Indian Economy : A Few Facts

Recently, noted economists and former finance ministers, namely Mr. Jaswant Sinha, Mr. Arun Shourie, Mr. P Chidambaram and Dr. Subramaniam Swamy have attacked finance minister and prime minister for mismanaging economy. Some has blamed demonetisation for the slowing of economy. Others have suggested poor implementation of recently introduced Goods and Services Tax along with demonetisation to be responsible for low GDP figures. Apart from poor GDP number, critics have pointed out high unemployment, contraction of manufacturing sector, distress in agriculture sector, disruption of informal business opportunities all may be linked to poor GDP growth or contributed to it. Add to this distress high price of petroleum products also came under criticism. Though several others including prime minister of India have indicated that because of structural change in Indian economy there is a temporary slowdown, which will very likely recover soon.

I do not pretend to be an economist. I decided to study to get a better understanding of economic issues. In the best of times economy of India is as complex a subject as the country itself. Many people with great erudition have devoted their life in understanding and managing Indian economy. My understanding of the subject is rudimentary. Like every average human being, I understand than one should spend only as much as he / she earns. Otherwise, one may have to borrow and one may get into a debt trap if he / she cannot service his interest and payback his loan on time.

I started to read on the net about the state of Indian economy. I learnt that like an individual, government also borrows money and has to payback loan amount with interest. Fiscal deficit is a term that reflects difference between government earning and government spending.

Fiscal Deficit = (Government Spending – Government Earning)

Most governments borrow money for social spending, for infrastructure development and for many other reasons in national interest. Government issues a guarantee to borrower that it will return the money, by issuing government bond. Debt servicing is a term that includes the amount a government has to pay as interest plus the capital amount upon maturity of loan amount.

Debt servicing =( Interest on borrowed capital) + (return of borrowed capital at maturity)

Ratio of Debt servicing to Fiscal deficit was 0.7 in 2009 -10. It rose to 1.28 in 2014 -15. This ratio means in 2009, government was using 70% of borrowed capital in debt servicing. In 2014 -15, government was borrowing money to payback previously borrowed money and accruing debt. This is called a Ponzi scheme.

Financial Year 2009-10 2010-11 2011-12 2012-13 2013-14 2014-15
Debt service : Fiscal Deficit


1.02 0.75 0.87 1.04


Vivek Kaul

In the second half of UPAII government, government was losing revenue due to scams, at the same time  government had to fulfil its social commitments, for example MGNREGA. So government borrowed money to fulfil her commitment and more money to pay interest and maturity amount for borrowed money. A key outcome of such a scenario is government is left with little money for spending on social schemes and government has to raise tax to generate more revenue.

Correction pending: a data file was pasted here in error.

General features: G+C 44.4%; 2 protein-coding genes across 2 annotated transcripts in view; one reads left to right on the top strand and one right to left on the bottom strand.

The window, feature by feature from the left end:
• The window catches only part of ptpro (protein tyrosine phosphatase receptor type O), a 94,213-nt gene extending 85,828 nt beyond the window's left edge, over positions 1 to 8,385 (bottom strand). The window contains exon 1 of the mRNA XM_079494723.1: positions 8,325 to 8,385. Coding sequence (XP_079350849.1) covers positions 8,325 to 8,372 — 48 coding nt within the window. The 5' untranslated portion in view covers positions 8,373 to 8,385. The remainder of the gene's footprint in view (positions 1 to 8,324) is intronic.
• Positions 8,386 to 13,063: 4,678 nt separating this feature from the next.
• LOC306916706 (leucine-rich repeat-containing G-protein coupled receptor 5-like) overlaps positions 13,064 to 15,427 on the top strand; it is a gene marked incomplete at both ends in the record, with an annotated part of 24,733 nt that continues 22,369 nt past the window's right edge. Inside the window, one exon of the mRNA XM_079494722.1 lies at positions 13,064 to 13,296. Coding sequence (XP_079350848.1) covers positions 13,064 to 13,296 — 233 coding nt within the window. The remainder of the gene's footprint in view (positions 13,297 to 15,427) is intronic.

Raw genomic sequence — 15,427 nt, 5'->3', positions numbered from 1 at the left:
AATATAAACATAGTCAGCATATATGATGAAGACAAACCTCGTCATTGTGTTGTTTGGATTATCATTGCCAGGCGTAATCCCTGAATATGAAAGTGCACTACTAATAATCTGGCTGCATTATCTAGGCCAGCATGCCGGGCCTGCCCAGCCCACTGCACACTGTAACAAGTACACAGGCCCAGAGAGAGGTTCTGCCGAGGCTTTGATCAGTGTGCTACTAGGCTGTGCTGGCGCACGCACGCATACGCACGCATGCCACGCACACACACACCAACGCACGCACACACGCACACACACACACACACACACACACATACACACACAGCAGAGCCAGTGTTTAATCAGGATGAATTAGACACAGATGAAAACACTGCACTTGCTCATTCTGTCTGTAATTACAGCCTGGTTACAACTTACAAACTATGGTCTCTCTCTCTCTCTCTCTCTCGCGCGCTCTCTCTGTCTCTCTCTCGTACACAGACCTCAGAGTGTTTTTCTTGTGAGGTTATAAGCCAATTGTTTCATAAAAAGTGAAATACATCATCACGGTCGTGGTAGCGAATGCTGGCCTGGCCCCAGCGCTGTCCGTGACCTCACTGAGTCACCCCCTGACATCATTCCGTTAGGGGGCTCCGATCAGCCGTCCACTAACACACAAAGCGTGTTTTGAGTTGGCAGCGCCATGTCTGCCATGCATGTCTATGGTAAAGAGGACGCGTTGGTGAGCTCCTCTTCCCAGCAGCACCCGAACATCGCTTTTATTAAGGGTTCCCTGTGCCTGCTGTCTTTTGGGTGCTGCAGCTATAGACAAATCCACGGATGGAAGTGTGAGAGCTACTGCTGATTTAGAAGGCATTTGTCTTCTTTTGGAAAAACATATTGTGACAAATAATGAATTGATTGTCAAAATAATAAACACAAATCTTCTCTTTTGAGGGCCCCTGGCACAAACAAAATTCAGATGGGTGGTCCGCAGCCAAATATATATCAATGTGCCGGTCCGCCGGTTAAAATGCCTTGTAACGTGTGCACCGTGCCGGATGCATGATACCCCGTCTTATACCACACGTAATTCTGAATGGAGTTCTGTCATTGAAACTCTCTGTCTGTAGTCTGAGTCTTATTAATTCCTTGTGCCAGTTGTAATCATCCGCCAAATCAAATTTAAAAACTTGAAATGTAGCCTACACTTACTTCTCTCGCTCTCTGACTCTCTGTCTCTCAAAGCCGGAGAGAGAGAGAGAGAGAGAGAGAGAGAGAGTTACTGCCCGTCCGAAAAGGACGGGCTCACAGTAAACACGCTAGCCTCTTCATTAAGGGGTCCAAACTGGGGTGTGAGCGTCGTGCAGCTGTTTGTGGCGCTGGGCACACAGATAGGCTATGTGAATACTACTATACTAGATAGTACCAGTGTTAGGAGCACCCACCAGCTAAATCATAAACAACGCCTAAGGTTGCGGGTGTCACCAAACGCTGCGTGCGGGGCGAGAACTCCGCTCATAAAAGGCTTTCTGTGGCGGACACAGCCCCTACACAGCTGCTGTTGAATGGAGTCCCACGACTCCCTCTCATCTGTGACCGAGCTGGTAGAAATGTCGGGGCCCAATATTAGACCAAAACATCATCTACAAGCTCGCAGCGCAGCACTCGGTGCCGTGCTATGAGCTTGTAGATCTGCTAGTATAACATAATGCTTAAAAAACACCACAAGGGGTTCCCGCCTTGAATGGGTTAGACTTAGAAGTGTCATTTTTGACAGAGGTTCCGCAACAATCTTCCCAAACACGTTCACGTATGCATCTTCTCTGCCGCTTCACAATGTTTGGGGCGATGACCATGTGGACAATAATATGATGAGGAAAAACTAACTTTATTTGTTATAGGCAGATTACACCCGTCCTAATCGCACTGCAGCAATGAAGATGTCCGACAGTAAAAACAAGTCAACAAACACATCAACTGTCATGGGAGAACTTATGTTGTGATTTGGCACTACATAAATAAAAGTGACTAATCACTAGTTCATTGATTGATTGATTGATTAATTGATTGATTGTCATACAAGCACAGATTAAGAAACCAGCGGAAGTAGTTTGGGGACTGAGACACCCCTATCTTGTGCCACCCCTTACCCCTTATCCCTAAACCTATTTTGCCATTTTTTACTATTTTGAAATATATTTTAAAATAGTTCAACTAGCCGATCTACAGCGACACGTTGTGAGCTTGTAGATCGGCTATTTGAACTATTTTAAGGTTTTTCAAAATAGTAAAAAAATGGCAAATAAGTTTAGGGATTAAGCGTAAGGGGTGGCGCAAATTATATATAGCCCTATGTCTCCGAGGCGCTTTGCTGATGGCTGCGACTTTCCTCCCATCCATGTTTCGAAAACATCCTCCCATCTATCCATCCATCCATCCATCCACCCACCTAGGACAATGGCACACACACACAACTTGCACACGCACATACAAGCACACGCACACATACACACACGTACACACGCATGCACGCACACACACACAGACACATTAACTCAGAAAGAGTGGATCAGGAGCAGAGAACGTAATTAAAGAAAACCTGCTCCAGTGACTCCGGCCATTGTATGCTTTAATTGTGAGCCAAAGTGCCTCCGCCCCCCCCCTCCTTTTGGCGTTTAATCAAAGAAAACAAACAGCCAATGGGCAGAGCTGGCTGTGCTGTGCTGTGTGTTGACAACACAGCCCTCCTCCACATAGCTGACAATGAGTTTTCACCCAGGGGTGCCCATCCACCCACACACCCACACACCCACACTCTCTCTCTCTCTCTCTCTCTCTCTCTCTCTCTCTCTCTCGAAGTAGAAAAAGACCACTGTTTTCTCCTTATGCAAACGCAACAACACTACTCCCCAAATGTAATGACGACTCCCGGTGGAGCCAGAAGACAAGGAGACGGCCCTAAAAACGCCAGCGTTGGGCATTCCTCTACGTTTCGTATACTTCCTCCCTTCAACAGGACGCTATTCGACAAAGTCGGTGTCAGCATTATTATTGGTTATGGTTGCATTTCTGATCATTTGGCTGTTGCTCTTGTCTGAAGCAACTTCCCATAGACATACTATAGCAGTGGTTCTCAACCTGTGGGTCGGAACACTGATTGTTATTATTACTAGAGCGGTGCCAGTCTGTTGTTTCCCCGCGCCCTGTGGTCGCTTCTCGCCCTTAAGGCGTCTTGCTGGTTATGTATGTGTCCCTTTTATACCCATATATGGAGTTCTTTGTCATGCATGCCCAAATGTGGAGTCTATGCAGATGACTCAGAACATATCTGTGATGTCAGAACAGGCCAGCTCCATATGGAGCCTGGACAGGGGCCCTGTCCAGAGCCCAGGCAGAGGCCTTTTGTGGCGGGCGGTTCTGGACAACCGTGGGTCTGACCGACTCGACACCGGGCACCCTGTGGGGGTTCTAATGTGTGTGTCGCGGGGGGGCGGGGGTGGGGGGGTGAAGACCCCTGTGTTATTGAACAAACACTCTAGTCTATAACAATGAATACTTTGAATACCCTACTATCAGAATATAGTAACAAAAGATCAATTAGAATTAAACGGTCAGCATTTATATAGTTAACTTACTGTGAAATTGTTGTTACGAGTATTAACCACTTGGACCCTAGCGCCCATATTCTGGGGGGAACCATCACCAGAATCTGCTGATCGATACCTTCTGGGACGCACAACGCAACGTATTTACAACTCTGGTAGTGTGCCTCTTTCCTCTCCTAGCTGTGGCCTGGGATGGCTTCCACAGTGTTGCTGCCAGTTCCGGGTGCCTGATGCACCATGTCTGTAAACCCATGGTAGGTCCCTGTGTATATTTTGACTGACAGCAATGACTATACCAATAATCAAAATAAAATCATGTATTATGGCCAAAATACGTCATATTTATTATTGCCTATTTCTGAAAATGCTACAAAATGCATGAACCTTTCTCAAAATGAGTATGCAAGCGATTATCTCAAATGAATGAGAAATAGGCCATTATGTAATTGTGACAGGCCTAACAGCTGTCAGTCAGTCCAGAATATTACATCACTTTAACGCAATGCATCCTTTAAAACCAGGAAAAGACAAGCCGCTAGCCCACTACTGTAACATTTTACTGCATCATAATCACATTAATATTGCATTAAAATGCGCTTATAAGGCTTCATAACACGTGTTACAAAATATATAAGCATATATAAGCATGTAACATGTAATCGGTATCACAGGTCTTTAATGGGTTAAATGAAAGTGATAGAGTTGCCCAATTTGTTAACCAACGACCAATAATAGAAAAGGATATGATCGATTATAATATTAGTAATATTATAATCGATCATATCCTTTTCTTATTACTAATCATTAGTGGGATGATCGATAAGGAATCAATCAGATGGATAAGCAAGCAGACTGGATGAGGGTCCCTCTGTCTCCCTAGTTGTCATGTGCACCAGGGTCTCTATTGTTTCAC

Financial Year 04 05 06 07 08 09 10 11 12 13 14 15 16 17
Inflation 3.8 5.6 6.5 5.5 9.7 14.9 9.5 6.5 11.1 9.1 5.6 6.3 2.2 3.4
GDP 6.2 8.4 9.2 9 7.4 7.4 10.4 7.2 6.5 3.2 7.2 8 7.1 5.7

Influx of money leads to inflation which touched close to 10%. While a lot has been said about slowing GDP growth in second quarter of 2017, a relatively less time is devoted on  inflation data. It has been suggested that for people to prosper, atleast 1.5% difference should exist between GDP figure and inflation. As shown in table above, though growth was high between 2008 to 2012 prosperity declined due to high inflation.  By contrast, despite demonitisation, we do not see an outburst of public distress may be due to low inflation and average GDP growth. However, situation may change if GDP growth declines further and inflation rises.

It is generally believed that economy takes a long time to show real time change. So one government may pay for sins of previous government. At the same time, economic sagacity of one government may be beneficial to popularity of next government. Policies of previous government possibly has forced the current government to find avenues to generate more revenue. Demonetisation, among many things it may or may not do, will bring more people under tax net. In a nation where only 2% citizens pay tax, this may be an important step to get more tax revenue. Similarly, Goods and Sevices Tax will likely force business people to declare more income and pay higher tax. Higher price of petroleum products is very likely related to an effort to generate more revenue.

We cannot ignore what people like Mr. Jaswant Sinha and Mr. Chidambaram has said on economy. They have based their arguments on existing facts. However, if is doubtful if in a politically charged environment, if these people have considered and / or revealed all facts.

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